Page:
The next day Peter arrives in Hope Valley. While taken with the town, he is eager to have his beloved return with him to Union City. As the couple makes their way through town, they run into Jack, who takes the opportunity to try and convince Peter to allow Faith to stay. Faith takes the hint and again tries to press her case, but Peter is unmoved and is insistent that as his wife “won't have to worry about playing little Florence Nightingale ever again.” The sentiment rings flat in both Jack and Faith’s ears, but at the moment, there is little either of them can do.
Back at the schoolhouse, Rosemary joins Elizabeth at the front of the class to share a special announcement. In honor of Kindness Week, Rosemary has selflessly volunteered to organize a dance for all the children. While the class is excited about the new experience, one student is less than impressed. As soon as Rosemary leaves, Hattie tells the class that “in Hamilton, my best friend Janie and I went to cotillion all the time. You have to have a live orchestra.” Elizabeth tries to convince her that the dance will be fun without the orchestra but Hattie stubbornly replies, “It won’t be the same.”
Sensing the need to intervene, Elizabeth asks Hattie to stay after class. Sitting next to each other, Elizabeth first tries to convince Hattie to at least try and make new friends in Hope Valley. Her advice is met with the same stern and angry expression that’s been Hattie’s hallmark since she arrived. In a last ditch effort, Elizabeth suggests that Hattie write to her best friend Janie and invite her to visit Hope Valley. The suggestion makes things worse and, before storming off, Hattie tells Elizabeth that Janie will hate Hope Valley as much as she does.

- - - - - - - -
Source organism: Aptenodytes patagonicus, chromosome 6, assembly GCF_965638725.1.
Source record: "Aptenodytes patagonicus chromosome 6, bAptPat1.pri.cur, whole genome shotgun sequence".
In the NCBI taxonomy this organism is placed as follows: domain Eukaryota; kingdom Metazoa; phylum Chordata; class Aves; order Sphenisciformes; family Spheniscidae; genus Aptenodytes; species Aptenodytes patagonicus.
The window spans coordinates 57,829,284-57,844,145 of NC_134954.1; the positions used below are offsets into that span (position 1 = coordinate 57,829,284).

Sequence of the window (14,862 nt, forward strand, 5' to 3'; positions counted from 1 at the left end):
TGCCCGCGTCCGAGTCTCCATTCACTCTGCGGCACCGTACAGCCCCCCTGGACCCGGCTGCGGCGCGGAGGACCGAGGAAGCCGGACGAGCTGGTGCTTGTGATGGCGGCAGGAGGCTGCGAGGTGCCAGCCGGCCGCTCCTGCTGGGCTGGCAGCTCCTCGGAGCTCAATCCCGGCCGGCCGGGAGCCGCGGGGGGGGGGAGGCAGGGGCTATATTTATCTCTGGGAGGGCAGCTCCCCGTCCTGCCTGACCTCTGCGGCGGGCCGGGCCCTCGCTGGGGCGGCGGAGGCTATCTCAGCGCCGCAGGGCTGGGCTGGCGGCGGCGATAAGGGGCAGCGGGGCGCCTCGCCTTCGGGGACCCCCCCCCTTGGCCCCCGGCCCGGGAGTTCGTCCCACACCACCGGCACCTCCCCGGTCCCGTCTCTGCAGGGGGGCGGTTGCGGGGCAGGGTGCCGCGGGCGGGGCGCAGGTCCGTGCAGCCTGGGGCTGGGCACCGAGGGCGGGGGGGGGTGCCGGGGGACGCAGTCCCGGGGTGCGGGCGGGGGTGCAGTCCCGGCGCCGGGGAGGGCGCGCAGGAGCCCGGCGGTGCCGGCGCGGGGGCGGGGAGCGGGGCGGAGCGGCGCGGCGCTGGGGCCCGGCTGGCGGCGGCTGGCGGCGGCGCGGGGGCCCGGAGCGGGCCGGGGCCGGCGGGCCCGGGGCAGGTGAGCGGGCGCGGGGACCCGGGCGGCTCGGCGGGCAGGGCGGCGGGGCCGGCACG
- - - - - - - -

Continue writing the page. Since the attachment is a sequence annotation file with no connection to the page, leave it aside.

At the mill, Lee gathers his two foremen to take stock of the current situation. As if his own injuries weren’t enough, Lee must now face the fact that someone may be sabotaging his operation. Bill has been snooping around the mill and has presented Lee with some fairly convincing evidence that maleficence is afoot. The foreman agree that the situation is suspicious and advice that Lee double security.
Having reached her limit with Hattie, Elizabeth decides to talk with Hattie’s mother to get to the bottom of the situation. Hattie's mother Corinne knew her daughter was unhappy about the move, but had no idea that Hattie was taking her anger out on other children. Coming from Hamilton herself, Elizabeth understands how Hattie could miss the big houses and elegant parties. It’s at this point that Corinne reveals that they are not rich and that she was governess for a judge and his daughter Janie. Elizabeth again suggests that perhaps inviting Janie to visit may help Hattie adjust. On hearing this, the expression on Corinne’s face immediately changes. She somberly explains to Elizabeth that the reason she was no longer needed as Janie’s governess was because Janie died.
After her conversation with Hattie’s mom, Elizabeth decides to take a new approach to the problem. She invites all the girls from her class over to try and get them to understand what Hattie is going through. The young ladies are already convinced that Hattie is mean and hates them all. But when Elizabeth tells them Hattie lost a very close friend, the girls suddenly realize that at one time or another, they have all been in the same situation. Armed with a new perspective, the young ladies agree to work together to make Hattie their friend.